Categories: TV

Thandie Newton admits to spending most of her life unaware of racial division

Photo credit: Bang media

According to Thandie Newton, she wasn’t aware she was viewed differently because of her race until “fairly recently.”

The 47-year-old actress grew up in Penzance, Cornwall, with her English father and Zimbabwean mother, and was so used to only ever seeing white people, she didn’t think too much about appearances and how other families perceived them.

She told HELLO! magazine: “There were no dark-skinned people around for towns and towns and towns and towns. We were it, which was interesting because I grew up seeing only pale-skinned faces, so for me it all seemed completely normal.

“But when I later came to realize is that the people with pale-skinned faces would see me and I’d look different to them. I didn’t see skin color then because it was nowhere for me to see, which meant the way I’ve been perceived for all my life is something I’ve not actually been aware of until fairly recently.”

The “Westworld” actress admitted her understanding has lead to a “profound adjustment” of many of her childhood memories.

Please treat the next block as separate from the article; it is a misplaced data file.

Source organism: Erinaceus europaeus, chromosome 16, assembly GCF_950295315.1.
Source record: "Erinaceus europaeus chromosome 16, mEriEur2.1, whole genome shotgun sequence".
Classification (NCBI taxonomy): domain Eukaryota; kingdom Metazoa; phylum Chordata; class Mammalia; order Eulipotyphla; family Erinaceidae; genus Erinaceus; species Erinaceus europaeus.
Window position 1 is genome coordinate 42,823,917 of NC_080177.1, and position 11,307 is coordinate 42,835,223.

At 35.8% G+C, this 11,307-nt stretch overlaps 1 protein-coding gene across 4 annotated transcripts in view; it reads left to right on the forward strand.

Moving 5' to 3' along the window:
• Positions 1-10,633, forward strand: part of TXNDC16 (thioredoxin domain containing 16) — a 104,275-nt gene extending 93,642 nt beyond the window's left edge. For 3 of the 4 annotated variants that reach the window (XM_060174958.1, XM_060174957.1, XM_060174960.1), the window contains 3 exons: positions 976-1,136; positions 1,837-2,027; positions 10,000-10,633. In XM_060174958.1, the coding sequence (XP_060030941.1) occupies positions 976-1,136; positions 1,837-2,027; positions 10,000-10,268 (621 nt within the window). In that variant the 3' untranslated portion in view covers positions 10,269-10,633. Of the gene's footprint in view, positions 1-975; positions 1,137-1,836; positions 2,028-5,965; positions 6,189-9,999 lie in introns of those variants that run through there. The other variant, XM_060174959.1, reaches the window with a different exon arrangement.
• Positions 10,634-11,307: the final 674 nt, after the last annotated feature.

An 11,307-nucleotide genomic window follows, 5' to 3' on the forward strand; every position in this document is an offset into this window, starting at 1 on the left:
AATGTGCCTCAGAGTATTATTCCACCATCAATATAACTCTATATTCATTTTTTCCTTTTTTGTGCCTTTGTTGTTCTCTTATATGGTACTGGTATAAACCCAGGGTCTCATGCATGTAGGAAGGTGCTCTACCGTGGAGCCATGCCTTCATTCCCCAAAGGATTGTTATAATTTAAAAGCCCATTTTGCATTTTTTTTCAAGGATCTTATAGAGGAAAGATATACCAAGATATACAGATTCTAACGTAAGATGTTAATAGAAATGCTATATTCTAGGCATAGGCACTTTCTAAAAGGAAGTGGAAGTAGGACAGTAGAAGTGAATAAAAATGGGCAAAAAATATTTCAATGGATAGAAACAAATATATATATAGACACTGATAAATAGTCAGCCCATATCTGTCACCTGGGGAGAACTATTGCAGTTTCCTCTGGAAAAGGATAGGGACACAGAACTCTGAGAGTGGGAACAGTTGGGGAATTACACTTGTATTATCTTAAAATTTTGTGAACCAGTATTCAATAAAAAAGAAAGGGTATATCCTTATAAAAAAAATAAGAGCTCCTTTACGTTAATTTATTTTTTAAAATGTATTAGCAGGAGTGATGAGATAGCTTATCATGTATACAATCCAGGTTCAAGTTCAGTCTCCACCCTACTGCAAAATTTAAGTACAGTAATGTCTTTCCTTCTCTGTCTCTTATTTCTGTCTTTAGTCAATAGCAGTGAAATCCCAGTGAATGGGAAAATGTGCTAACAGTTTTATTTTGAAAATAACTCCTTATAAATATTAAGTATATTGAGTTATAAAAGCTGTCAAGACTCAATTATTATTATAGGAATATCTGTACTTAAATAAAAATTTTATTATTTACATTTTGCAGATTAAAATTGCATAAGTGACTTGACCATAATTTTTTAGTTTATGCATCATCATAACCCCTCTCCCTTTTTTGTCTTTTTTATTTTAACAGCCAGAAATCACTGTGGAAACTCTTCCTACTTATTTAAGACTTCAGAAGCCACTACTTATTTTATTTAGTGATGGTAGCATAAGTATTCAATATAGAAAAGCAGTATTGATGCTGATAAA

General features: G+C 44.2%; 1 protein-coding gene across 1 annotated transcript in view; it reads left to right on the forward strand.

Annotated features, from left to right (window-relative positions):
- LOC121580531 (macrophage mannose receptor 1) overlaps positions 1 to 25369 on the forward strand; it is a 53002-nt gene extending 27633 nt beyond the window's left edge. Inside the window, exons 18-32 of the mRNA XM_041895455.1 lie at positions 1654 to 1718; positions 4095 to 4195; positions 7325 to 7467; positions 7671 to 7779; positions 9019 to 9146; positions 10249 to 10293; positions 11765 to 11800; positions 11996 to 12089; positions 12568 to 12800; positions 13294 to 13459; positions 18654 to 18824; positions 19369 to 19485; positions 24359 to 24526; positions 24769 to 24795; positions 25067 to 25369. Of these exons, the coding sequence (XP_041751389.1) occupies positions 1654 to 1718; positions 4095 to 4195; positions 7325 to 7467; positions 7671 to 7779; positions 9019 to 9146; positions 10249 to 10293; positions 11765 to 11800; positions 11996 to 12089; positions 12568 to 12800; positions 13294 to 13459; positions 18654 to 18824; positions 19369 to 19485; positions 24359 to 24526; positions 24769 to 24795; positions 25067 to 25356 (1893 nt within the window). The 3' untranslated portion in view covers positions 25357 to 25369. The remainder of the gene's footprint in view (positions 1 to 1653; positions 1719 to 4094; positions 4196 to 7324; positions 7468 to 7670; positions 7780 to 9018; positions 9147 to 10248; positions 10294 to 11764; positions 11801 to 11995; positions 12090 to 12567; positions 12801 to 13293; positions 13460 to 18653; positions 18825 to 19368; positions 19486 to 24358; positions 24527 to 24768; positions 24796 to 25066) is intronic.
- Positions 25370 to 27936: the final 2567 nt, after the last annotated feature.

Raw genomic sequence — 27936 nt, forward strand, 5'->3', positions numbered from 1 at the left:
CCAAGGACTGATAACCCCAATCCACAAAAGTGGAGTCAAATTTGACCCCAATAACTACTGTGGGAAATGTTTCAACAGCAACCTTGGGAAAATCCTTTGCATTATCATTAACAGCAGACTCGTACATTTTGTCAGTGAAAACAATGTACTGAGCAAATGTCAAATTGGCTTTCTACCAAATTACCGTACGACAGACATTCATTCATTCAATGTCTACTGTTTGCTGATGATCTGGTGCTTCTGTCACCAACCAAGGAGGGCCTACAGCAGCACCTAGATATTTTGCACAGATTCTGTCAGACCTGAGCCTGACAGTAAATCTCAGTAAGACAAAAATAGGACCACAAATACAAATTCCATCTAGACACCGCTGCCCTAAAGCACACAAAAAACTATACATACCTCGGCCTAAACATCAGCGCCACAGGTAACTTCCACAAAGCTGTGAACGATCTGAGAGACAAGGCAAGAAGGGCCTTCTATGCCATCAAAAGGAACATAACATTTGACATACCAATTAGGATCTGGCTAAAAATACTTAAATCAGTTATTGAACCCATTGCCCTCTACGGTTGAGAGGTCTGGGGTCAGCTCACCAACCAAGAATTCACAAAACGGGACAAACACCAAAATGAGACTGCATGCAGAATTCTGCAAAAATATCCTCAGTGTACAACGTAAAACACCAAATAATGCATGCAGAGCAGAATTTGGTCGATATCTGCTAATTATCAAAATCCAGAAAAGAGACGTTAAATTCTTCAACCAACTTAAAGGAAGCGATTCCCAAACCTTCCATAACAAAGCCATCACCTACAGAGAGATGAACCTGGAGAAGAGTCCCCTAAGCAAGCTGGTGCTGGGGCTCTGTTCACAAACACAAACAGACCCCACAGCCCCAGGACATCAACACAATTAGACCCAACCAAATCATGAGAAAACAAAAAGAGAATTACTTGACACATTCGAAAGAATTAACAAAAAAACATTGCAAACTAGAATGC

She added: “Understanding it now has also made me understand that the way in which I was viewed – which was not always positive – was not just because of me, as I’d assumed it had been, but because of the color of my skin.

“It’s been a profound adjustment and it’s something I take incredibly seriously because it affects my children as well as me.”

Thandie has kept her children “surrounded” by diversity but admitted they can take the subject for granted.

She said: “I’ve always surrounded them with diversity in terms of who they mix with and told them the world is a multifaceted spectrum which includes every hue.

“I tell them, ‘That’s something you have to learn’, and they’re like, ‘Oh we don’t have to learn it. That’s just how it is.’ I say, ‘You have no idea what I did to make that true for you.'”

N. Ali Early

I like to describe myself as a pen pro. I believe everything begins with the pen. To no fault of its own, this generation has turned in its pen for a keyboard, but the concept remains the same: Write from the heart… Write from the start.

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N. Ali Early

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